Skip to main content

Le Petit Enfer de Calais

Usually my best friend, my Garmin didn't like the rain it would seem: Calais, France.
Warm-up rides completed, overnight accommodation in Folkestone booked and a smooth journey to southeast Kent completed, things were looking good for our second attempt at the French Revolution bike ride.

Two years before we had participated in the same event on a near-identical route and had completed it in around 4 hours and 45 minutes (including stoppages at feed stations, Jonesy’s detour into a maize field and a twenty-mile fight with a headwind), only for me to break my wrist whilst riding back to the car park. This year we were hoping for less trouble – obviously this wasn’t ever going to be the case.

Upon arrival at the Port of Dover, all however many hundred riders were required to join one queue in order to show their passport to a solitary French immigration officer. Whilst cars, spread across a number of lanes whizzed through, it took us the best part of two hours from the car park to the boat’s departure. Obviously the event was happening post-Paris attacks and during the European Football Championships, but it wasn’t ideal that 800 people should all be using one booth.

When the ride officially started, the frustrations of many riders could be seen. The fast men were blasting away with double- and triple-overtake manoeuvres happening on the road between the port and the town. Jonesy, cautious after his illness over Christmas, requested we take it easy.

After clearing Calais town and the mildly perilous tramway tracks, he told me to set the speed at 18mph and took my back wheel. We invariably started overtaking large numbers of riders and, as I was feeling back on form, we ratcheted the pace up a bit.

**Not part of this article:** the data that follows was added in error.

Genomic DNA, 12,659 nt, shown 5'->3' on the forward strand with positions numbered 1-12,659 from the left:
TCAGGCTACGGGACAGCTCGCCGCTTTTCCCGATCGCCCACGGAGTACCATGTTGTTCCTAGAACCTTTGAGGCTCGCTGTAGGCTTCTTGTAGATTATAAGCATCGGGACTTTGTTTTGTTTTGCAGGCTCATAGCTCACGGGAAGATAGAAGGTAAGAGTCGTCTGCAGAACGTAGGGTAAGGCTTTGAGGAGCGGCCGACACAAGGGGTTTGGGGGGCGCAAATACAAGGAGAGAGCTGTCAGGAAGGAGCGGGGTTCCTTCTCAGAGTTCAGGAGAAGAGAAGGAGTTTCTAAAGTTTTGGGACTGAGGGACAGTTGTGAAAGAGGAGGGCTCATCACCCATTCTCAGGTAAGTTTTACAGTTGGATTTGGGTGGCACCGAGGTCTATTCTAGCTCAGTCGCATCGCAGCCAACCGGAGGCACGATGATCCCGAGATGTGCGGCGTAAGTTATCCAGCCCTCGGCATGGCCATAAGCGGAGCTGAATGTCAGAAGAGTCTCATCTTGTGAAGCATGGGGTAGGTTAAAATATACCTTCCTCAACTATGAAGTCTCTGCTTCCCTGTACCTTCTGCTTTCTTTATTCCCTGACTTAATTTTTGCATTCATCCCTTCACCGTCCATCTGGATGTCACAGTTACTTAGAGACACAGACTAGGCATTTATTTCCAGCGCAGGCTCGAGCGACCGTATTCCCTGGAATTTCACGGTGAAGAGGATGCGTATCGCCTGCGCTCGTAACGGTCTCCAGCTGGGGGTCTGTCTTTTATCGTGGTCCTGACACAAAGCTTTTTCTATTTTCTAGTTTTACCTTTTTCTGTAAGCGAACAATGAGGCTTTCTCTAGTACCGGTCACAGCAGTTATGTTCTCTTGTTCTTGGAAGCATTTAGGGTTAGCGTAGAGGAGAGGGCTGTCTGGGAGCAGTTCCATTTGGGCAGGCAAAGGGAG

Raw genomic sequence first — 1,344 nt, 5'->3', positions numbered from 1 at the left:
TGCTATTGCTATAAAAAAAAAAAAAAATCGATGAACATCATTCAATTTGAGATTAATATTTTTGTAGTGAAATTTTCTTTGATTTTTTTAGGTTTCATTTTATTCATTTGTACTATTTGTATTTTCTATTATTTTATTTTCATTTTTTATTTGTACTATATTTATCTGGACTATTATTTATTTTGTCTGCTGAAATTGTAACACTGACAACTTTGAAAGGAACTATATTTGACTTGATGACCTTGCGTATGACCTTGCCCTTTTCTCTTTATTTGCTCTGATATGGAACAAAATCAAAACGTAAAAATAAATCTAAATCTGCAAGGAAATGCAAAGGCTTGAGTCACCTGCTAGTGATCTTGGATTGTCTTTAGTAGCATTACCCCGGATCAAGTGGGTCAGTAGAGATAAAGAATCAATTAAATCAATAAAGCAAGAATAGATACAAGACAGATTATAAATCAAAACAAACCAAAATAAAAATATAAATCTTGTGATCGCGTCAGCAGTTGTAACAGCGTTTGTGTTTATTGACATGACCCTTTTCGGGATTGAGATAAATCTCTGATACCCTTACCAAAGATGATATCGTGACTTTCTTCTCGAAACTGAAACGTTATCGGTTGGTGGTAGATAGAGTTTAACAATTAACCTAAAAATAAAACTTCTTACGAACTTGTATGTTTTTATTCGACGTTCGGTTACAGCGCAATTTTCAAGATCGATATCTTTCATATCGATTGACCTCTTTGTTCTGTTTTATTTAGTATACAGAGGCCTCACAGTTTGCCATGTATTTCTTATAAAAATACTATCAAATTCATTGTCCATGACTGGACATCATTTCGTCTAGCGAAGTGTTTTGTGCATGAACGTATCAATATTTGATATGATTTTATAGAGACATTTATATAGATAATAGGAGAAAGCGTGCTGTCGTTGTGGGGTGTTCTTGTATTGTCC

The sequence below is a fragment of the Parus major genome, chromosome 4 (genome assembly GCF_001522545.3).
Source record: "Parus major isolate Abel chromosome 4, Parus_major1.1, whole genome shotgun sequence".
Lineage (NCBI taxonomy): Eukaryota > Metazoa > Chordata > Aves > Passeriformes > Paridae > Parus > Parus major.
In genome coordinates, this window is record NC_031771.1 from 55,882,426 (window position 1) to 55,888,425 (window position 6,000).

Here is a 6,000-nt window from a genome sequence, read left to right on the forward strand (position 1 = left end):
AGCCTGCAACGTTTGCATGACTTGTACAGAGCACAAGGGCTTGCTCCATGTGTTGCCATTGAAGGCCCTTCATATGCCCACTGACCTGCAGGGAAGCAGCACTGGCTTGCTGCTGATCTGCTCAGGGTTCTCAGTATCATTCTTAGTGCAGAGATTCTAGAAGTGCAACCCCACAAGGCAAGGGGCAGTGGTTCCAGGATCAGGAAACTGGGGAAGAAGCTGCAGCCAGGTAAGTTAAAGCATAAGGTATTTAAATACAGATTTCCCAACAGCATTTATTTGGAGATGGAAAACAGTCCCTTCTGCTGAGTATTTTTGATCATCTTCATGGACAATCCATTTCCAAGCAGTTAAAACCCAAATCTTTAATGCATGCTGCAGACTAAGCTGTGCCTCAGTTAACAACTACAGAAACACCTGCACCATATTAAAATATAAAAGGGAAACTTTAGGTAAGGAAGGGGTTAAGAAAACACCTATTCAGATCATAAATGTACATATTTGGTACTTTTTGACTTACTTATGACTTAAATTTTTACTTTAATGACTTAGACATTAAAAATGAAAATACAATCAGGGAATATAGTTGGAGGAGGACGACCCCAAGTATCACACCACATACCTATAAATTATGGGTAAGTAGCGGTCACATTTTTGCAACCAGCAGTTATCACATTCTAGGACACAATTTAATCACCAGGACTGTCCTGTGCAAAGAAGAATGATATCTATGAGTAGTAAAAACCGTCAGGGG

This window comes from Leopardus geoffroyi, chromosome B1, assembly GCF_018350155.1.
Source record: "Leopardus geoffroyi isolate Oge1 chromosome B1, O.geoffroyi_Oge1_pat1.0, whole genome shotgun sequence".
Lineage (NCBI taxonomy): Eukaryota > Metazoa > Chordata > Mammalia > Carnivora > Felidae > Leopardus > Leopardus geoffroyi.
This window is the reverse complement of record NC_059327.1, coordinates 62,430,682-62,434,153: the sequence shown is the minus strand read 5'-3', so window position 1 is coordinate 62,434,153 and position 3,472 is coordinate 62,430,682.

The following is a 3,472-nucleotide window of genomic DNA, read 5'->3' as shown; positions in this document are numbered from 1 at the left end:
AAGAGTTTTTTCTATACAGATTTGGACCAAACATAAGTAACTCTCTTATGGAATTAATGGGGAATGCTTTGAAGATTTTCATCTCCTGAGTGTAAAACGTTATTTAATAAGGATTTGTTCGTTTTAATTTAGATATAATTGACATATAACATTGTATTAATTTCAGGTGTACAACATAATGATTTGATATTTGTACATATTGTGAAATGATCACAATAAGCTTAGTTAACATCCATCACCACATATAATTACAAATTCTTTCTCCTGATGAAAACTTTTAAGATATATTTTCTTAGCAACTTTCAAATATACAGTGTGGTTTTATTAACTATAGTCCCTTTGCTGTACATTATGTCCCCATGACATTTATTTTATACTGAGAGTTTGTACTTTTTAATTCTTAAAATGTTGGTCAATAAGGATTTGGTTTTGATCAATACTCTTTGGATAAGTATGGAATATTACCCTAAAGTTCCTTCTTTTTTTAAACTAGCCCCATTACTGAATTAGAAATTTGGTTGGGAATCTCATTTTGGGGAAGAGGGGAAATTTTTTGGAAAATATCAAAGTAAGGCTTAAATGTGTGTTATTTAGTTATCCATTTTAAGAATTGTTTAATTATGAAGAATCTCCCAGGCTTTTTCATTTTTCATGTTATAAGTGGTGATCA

A number of riders of similar ability saw our pace and joined on the back. Before long we had a chain of around twenty riders hanging on to our wheels – a very satisfying feeling, even if it was quite tough work for me.

As the houses gave way to open fields and a view of the English Channel and we reached the bottom of the Cap Blanc Nez, I kept the tempo up with Jonesy following for a bit, but the rest of the chain had disappeared.

Coming back together on the other side of the hill, Jonesy seemed to be in good shape as a few spots of rain started to fall. It was nothing to worry about at the time and before long we were at the first feed station in Fiennes.

At this point the heavens opened and the rain, whipped up by the wind coming off the English Channel, started coming in sideways. I put my lightweight (read, useless) rain cape on, and Jonesy soldiered on having decided in favour of a long-sleeved jersey anyway.

Far from relenting, the rain intensified over the next ten miles through Hermelighen, Boursin and Wierre-Effroy. It was tough concentrating on the climbs as riders started to slow to a crawl. I twice found myself having to stop after losing my balance and riding on the muddy verge, much to own amusement as I failed to clip back in or regain momentum.

What was even worse, were the descents down the many undulations of the Nord Pas de Calais. The rain, coming in at the speed it was, felt like needles being jabbed in to my face and eyes making it hard to see and focus. Furthermore, it was impractical to wear my sunglasses for protection as the skies had ominously darkened.

Soaking wet, muddy and feeling a little worse for wear. Near Calais, France.
It was, on one such descent where a left turn was to be made at the bottom, that Jonesy came unstuck. He managed to slow his Bianchi down sufficiently, or so he thought, to take the corner cleanly, but touched one of the painted white lines as he steered.

He lost grip with the front wheel, somehow came unclipped and the bike slid forward from beneath him and he landed on his shoulder and backside heavily. As I took evasive action, two other riders, one of whom had just had an identical accident, helped him out of the road. He was in a lot of pain and had a serious cramp in his right leg.

For around ten minutes, we stood at the side of the road weighing up the options. Jonesy was in a lot of pain, but had seemingly avoided any breakages and if he was bleeding the rain was washing it away quicker than it could well up anywhere. There was some swelling on his left hand and shoulder blade which made it harder to brake and change gears, but, after deliberating, the course was set for a slow ride to the next feed station where we would assess the situation. The biggest damage seemed to be to his legendary descending skills.

The rain didn’t give up and it was beginning to feel cold too.

We arrived at the second feed station in Offrethun feeling somewhat beaten up and chilly. Jonesy’s damage was a bit more visible now as we joined a group of riders huddled under a mechanic’s awning.